Remember last month, when I told you that the NHTSA and NASA had issued their findings on the whole Toyota unintended acceleration debacle? To summarize, NASA reviews some 280,000 lines of code relating to acceleration commands, and could find no instance where a short or other malfunction could create an instance of unintended acceleration. The NHTSA (and even Toyota’s biggest opponent, Secretary of Transportation Ray LaHood) supported these findings, and agreed that there were only two causes of unintended acceleration in Toyota models. The first to be identified was “pedal entrapment”, caused when the accelerator pedal stuck in an open position, jammed by the floor mat. The final cause identified was a sticking acceleration pedal assembly, which Toyota has since corrected via a series of recalls. Other instances of unintended acceleration, based on the data available, were found to be caused by pedal confusion, which is a polite way of saying “operator error”.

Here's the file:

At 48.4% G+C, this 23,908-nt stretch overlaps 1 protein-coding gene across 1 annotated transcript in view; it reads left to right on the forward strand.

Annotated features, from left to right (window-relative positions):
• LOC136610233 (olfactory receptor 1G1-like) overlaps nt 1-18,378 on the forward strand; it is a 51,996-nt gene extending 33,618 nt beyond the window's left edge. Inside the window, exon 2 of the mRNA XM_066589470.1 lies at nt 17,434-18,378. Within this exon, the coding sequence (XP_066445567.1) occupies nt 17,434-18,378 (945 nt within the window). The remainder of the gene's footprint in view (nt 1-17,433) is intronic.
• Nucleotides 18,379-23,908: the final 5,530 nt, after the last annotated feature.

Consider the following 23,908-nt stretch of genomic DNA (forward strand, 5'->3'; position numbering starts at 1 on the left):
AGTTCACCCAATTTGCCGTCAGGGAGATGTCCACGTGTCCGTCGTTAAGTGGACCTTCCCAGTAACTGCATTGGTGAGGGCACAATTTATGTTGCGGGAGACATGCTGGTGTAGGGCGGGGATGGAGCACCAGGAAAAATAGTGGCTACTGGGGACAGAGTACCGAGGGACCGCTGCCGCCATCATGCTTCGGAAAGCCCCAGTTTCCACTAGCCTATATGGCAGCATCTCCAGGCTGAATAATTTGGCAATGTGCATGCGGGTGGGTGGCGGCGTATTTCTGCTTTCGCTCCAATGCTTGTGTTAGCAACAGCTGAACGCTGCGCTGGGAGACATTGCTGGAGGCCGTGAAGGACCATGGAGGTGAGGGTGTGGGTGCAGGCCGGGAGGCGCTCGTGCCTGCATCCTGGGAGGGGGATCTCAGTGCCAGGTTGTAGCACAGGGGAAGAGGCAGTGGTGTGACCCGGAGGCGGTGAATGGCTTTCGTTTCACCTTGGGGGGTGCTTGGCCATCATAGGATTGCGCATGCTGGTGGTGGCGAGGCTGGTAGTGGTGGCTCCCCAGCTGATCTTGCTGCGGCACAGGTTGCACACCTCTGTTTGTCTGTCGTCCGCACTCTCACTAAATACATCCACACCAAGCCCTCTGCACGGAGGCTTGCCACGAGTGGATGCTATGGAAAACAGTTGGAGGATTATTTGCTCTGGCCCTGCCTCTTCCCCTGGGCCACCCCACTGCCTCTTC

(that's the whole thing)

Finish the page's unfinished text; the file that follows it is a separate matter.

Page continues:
Not so fast, say the plaintiffs involved in a class action lawsuit against Toyota. The group disputes Toyota’s findings, on the grounds that NASA reviewed only 280,000 lines of code, out of a possible eight million lines of code. I suppose it doesn’t matter that the vast majority of that code has nothing to do with systems relating to engine speed control, or perhaps the group thinks that simultaneously activating the cigarette lighter, windshield washer and reverse lights could cause unintended acceleration. The group promises to bring in their own experts, with findings that contradict NASA. Let’s just hope they’re more credible then the last batch of “experts”, who created unintended acceleration by re-wiring the ECU to suit their agenda.